The Difference Between CRM and ERP: Two Sides of the Same Coin
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The difference between customer relationship management (CRM) software and enterprise resource planning (ERP) software is commonly oversimplified by presenting CRM as outward facing and ERP as inward facing. That generalization is not entirely wrong. The focus of CRM software is coordinating and managing all activities involving customers before and after the sale, but ERP systems are intended to facilitate planning and coordinating internal business processes. However, this does not mean that these two types of management software are concerned with mutually exclusive activities. In fact, there is a fair amount of overlap, and they represent complementary management tools.
A CRM system provides a single place to maintain all marketing, sales and customer information. However, this type of software does more than just store information. A CRM facilitates the sharing of data between departments. If the company has departments that are each keeping their own set of data, it is inevitable that the data will get out of sync, causing each department to see different results in their reports. There is also significant duplication of effort in maintaining multiple sets of the same data.
By using a CRM, such as the kpi.com solution a company is assured that the marketing department, sales department and customer support are all seeing data from the same source. This means, for example, that the marketing department can measure the effectiveness of their marketing by looking at sales data, and the sales department is made aware of upcoming promotions being planned by the marketing department. Customer service will also have access to the current customer account information to find out the products or services they have purchased. The sales department can then review customer service data to identify customers that may be interested in newer products or services, and the marketing department can review it to plan new products or enhance existing ones.
The Motivation for Having an ERP System
The above makes it clear that a CRM is very useful to businesses that want to maintain a keen awareness of their customers’ wants and needs, but there are still some things missing. If this type of synchronization improves coordination among departments that have direct contact with the customers, it can also be beneficial for departments that are engaged in the internal business processes. For instance, the accounting department needs to coordinate with the sales department in order to generate invoices and apply payments to the right accounts. The recognition of this type of need was the motivation for developing ERP systems.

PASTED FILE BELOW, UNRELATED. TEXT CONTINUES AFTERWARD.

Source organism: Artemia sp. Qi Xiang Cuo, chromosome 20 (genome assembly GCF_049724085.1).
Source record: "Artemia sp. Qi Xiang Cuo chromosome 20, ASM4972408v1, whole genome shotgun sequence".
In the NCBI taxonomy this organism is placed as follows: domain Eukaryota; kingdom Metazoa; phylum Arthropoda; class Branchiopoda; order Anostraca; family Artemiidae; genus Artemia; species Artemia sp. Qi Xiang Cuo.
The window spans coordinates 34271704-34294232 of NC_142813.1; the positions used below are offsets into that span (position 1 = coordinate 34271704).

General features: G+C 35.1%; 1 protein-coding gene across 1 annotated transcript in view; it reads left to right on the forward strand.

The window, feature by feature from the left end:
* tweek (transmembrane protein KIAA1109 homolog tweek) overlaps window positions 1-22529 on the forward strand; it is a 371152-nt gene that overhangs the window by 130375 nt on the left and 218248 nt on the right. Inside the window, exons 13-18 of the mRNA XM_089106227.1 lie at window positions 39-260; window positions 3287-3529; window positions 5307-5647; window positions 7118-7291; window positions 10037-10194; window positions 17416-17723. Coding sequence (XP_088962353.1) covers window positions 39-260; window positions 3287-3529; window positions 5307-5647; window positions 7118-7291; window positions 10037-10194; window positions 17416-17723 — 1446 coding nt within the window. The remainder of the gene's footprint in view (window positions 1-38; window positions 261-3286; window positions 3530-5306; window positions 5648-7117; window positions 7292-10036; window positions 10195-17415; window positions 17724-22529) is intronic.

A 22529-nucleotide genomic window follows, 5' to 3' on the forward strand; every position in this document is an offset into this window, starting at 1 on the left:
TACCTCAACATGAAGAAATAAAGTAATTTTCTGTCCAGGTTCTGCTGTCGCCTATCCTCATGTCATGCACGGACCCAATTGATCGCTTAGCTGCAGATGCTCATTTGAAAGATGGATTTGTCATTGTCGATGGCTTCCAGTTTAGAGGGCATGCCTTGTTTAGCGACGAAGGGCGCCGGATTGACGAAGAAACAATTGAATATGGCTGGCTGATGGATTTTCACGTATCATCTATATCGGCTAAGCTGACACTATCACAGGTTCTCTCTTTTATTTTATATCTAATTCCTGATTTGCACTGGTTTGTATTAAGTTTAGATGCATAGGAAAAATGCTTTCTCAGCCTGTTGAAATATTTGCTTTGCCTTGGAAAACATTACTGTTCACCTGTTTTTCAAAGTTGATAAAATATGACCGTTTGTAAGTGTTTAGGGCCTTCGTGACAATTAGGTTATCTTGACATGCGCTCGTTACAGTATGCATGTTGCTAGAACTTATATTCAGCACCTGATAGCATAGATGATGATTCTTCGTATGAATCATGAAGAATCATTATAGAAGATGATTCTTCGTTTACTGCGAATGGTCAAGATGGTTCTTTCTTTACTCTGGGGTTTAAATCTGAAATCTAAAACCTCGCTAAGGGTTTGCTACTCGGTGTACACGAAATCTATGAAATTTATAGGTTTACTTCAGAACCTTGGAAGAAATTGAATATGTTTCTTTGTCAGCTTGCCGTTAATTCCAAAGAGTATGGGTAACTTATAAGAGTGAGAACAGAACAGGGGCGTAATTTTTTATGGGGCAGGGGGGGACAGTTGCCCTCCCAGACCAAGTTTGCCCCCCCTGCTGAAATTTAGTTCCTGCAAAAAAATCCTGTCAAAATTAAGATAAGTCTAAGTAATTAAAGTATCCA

How ERP Can Help a Business
ERP software allows departments to coordinate with one another for their internal business processes. Every business needs some form of project management, an accounting department and a human resources department. Project management may be used by marketing to plan an advertising campaign. It could also help the sales department to create a complex proposal that requires other departments to participate in order to bring in the needed expertise. This also implies that they would need to coordinate with the human resources department for identifying existing personnel with the needed skill set or hiring someone.
ERP or CRM: Why Choose?
By now it should be clear that a CRM system is just a specialized form of an ERP system. Specifically, CRM software is ERP software that is designed almost exclusively for departments that communicate directly with prospects and customers. However, the same software architecture that works for CRM works just as well for ERP.
Ideally, what a business needs is an ERP system with a robust set of features for departments responsible for managing the customer relationship. Alternatively, you can think of it as a CRM that has been extended to support internal business processes. Either way, what is important is that an ERP with strong support for maintaining customer satisfaction is what a business needs to keep a close watch over internal processes and meet the expectations and needs of their customers.